Take a young mum for example. She has to do everything for her new baby. But it is not necessary that she feels too put upon. Exhausted, sleep-deprived, maybe lonely if she has to spend everyday with a baby, but OK with it.
Roll forwards a few years and now she may find herself in the middle of a family where she is the only one who ever picks anything up off the floor, or washes anything, or hoovers, or cleans etc etc. She probably finds that she is starting to feel like a drudge!
Being taken for granted is that feeling when you have done something for someone and they do not even acknowledge it let alone thank you for it. And it sucks. And what's more, it can get worse. This person, or persons, now expect that you will continue to do this kind thing because that's your job!
There are different ways of dealing with a situation like this:
You can keep silently trudging on doing all the work and feeling like a martyr but become increasingly resentful of everything and everyone.
You could turn into a nag. As soon as you see anyone else, no matter what time of day it is, start moaning about how horrible life is and how annoying everyone is.
You could stop doing anything at all, in which case, probably the rest of the family would give each other funny looks, but just make small comments until you gave in and started doing it again.
So, How DO You Survive?
Now listen, it is all very well to be the boss in your kitchen and to be able to control everything that happens etc., etc., blah. blah and you can feel all angelic while helping everyone, but imagine it going on for the next ten years. Not feeling so good now right? So the fact is, that it needs to become more democratic and less controlled.
It might be that you simply do it all because you don't like telling people what to do and you don't like feeling like a dictator.
It could be that you think, you can see what needs doing, so why can't they see it without being told?
Or it might be that you simply don't like asking people to do things because they will not do it properly and ask you a million questions and you'll only have to do it again yourself anyway.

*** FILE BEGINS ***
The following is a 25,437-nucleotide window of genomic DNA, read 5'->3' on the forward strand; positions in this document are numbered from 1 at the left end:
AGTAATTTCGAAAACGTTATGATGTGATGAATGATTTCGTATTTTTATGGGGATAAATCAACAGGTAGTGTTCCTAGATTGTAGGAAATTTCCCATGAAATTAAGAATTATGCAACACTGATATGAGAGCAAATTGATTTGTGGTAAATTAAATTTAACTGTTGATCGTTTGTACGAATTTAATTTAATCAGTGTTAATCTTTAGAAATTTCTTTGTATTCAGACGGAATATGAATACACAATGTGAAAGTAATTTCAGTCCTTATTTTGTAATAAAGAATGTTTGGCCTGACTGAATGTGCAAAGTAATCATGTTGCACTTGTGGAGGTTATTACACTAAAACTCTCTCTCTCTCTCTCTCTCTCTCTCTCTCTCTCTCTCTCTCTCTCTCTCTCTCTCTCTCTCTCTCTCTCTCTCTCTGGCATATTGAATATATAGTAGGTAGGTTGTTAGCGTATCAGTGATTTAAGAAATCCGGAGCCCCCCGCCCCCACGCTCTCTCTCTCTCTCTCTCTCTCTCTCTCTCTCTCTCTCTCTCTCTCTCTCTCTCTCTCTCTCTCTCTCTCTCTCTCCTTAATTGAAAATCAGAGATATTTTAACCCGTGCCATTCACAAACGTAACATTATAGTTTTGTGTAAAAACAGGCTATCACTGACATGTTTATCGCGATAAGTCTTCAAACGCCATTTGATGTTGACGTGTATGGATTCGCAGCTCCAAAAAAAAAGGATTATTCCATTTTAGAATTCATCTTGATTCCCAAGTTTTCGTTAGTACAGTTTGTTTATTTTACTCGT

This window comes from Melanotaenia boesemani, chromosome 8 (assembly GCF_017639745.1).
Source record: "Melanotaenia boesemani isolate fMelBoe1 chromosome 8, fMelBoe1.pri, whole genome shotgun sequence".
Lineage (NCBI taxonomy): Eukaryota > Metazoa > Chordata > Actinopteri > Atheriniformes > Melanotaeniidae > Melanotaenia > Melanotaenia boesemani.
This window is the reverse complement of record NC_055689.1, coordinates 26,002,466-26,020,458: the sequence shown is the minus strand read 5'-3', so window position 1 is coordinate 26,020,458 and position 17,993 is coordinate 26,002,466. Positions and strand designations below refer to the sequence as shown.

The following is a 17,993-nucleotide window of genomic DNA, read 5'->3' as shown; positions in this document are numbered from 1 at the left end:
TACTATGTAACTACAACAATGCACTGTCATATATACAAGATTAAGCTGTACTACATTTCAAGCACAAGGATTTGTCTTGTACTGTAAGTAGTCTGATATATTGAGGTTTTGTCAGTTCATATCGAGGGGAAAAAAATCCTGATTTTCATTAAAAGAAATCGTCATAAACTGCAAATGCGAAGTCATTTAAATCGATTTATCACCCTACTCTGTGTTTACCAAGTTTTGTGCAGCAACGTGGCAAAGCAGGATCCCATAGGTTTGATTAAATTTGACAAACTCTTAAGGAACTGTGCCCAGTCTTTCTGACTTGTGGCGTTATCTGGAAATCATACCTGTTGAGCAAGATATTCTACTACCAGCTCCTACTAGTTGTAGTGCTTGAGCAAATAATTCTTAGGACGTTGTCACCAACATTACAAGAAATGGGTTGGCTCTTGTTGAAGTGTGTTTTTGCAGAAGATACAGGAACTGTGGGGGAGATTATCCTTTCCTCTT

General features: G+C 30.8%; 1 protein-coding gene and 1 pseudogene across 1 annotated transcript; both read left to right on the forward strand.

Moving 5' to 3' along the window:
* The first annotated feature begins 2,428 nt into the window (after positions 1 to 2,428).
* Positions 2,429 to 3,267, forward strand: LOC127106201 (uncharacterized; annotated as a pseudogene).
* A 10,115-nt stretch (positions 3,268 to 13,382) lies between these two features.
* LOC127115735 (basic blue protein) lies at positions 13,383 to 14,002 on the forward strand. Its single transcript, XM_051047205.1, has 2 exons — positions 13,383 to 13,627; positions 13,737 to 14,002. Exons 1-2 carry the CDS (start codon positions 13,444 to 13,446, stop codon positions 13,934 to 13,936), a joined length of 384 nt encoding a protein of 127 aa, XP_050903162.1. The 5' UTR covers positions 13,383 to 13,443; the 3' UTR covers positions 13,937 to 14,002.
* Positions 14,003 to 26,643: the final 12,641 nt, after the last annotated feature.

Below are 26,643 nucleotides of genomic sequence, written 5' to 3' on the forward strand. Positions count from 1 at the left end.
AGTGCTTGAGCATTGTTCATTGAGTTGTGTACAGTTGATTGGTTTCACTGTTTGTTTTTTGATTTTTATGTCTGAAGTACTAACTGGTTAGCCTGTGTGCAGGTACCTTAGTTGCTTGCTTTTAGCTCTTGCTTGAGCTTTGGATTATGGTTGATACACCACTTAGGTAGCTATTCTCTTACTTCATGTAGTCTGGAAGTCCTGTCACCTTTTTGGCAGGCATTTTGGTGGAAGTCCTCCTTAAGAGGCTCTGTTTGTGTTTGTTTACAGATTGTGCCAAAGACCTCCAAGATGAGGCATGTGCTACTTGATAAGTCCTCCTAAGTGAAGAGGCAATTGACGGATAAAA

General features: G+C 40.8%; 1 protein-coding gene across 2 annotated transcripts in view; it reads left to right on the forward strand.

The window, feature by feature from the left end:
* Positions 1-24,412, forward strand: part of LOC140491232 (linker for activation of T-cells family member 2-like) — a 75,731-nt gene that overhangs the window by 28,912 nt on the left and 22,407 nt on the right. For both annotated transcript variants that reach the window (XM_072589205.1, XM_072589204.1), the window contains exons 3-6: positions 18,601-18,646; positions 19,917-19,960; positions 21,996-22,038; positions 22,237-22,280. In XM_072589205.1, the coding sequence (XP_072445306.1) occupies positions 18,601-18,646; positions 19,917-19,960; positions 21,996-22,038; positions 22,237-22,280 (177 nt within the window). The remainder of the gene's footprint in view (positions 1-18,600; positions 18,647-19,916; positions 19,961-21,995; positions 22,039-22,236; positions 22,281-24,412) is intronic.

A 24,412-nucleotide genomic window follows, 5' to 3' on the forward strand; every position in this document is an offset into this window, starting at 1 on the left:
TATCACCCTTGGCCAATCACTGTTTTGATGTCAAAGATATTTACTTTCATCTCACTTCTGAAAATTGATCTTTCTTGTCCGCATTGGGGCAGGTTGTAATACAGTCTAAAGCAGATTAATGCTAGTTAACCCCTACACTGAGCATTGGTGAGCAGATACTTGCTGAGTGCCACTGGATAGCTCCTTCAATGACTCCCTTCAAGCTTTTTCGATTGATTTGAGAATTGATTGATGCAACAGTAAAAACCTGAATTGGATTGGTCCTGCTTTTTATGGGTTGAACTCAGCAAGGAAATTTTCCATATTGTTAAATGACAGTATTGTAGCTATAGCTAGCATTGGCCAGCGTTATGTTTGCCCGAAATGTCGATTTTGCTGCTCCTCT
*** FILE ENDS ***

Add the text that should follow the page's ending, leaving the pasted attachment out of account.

Whatever the reason, taking little steps towards releasing control will, in the long run, help everyone.
The worst thing to do is to walk into the room suddenly one day and explode. This can be very tempting, especially if feelings have been building up. The chances are that no-one will have noticed your subtle-as-an elephant hints about helping around the house more.
It is far better to ask one person to do one thing for you. Ask them to do it once. Then stop. DO NOT feel bad because you have asked someone else to do a thing. The more you do it, the easier it gets.
Do not use sarcasm to get your point across, and don't be too negative or general.
Walking in and saying 'Look at this tip! you never help around the house, what did your last slave die of?' does not convey the right message does it?
Rather, walk in and say 'Joe, can you go and hang your coat up?'
One simple, direct request is more likely to be followed.
Or after dinner, say 'Everyone can put their own plates away and we'll have dessert.' Or something like that.
Start small, stick to simple messages that can be done easily. Don't nag - teenagers have a special way of tuning out when the nagging starts. The little nag-avoidance mechanism switches on and they do not hear a word you say after that.
Don't be vague or general. Instead of 'Tidy your room.' it is easier to say 'Pick up all your clothes from the floor and I'll wash them for you.'
Start them young and keep it up. They will have a real sense of accomplishment and independence as they learn to do more around the house and you will find